The bottom line is that the DNA results may be correct, but the reported matches may not be if some error occurs in transcribing the data within the company’s systems. If you are not getting matches or have some other reason to be suspicious it might be worthwhile to get an appropriate relative for the type of test you took to test as a cross-check. I am pretty sure my autosomal results are correct because several known distant relatives had already tested and showed up as matches.

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    My husband had 37 and then 67 markers yDNA tested in 2009—it was 2014 before we got a surname match at the 37 marker level, and March 2016 before he got a surname match at the 67 marker level, GD of 3. Have sent two emails to the fellow with no response—frustrating!

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    Wow. My name also is David Spencer, I’ve done genealogy research for decades, but on my paternal line I’ve never been able to go back further than my gg grandfather who, in census records, is listed as being born in the early 1800s in Maine. I did the FTDNA Y-67 test in early 2012, and just like you, I matched no one at any marker level. (I also noticed, at that time, on FTDNA’s Facebook page that some people were questioning why newer batch numbers were being finished earlier than older batch numbers…curious.) I too have no matches on the Spencer surname site or at Ysearch.org. A year later I ordered their Family Finder kit (so they would test a different sample) and matched several family lines that I knew were descendants from my great grandfather’s brothers. Later in 2013 I ordered 23andMe’s test kit and the autosomal results also connected to some known paternal lines. So, like you, some autosomal results show ‘matches’, but the Y DNA test, nothing.

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I wasted over $200 only to find out that, despite my Armenian birth father, I had NO Middle East DNA, and that although all of my traced ancestors are from Quebec back to France, or back to Sweden, I come back with 60% British. People have come up with the most ridiculous explanations for this, none of which make any sense. Sure, maybe my Armenian ancestors all came from England originally. Or, maybe I’m adopted (ah, yeah). I shall not waste another cent on DNA testing until I can get something more accurate than DNA guessing.

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    I hope you contacted the testing company’s help line to discuss the fact that your ethnicity report is so completely at odds with the origins documented in your extensive family tree. Perhaps they might want to do a retest to either confirm or correct the results, or take a closer look at the comparison between your sample and the reference population(s) to which it was compared.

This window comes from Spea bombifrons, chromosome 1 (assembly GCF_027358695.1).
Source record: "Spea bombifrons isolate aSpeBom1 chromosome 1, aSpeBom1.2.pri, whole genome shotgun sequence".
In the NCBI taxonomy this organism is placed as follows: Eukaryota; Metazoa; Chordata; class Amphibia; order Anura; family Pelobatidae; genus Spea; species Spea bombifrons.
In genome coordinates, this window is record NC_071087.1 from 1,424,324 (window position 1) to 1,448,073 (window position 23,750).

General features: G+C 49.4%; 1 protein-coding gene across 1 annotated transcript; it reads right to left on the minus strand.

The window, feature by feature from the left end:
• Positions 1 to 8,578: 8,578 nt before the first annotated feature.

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    it is also entirely likely that they have mixed up your DNA material with another it can happen,…and so the inaccurate info

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    I don’t know if you test through Ancestry, but the Great Britain category for them is also found in France.

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    Armenians aren’t middle easterners, west asian/east european.

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I guess the program-makers assumed that identical siblings have identical DNA. A number of studies have shown that there are small differences – see, for example, this 2008 article from Scientific American: https://www.scientificamerican.com/article/identical-twins-genes-are-not-identical/

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It is misleading to suggest poorly informed TV programs’ “gotcha” episodes can truly help with “you decide” when it comes to using DNA in genealogy.

As noted by others, these types of programs very, very rarely discuss cousin matching, which is of course the key for using DNA in genealogy.

And also missing from so many of these TV programs is an informed discussion of what is truly meant by “ethnicity” and why so many people have preconceptions that are in conflict about what we have discovered.

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    To be fair, the testing companies generally advertise their tests as ways to determine ethnicity, not as a means of finding cousins. (This is one of the reasons why an increasing number of people who test haven’t uploaded a tree – they’re not researchers like us.)

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Why bother finding triplets or quads? Just test the same person at all the companies. Yes ther will be some variation — they test somewhat different markers and have different algorithms. Also, send in multiple tests from the same person to the same company. Triplets make for better TV, though.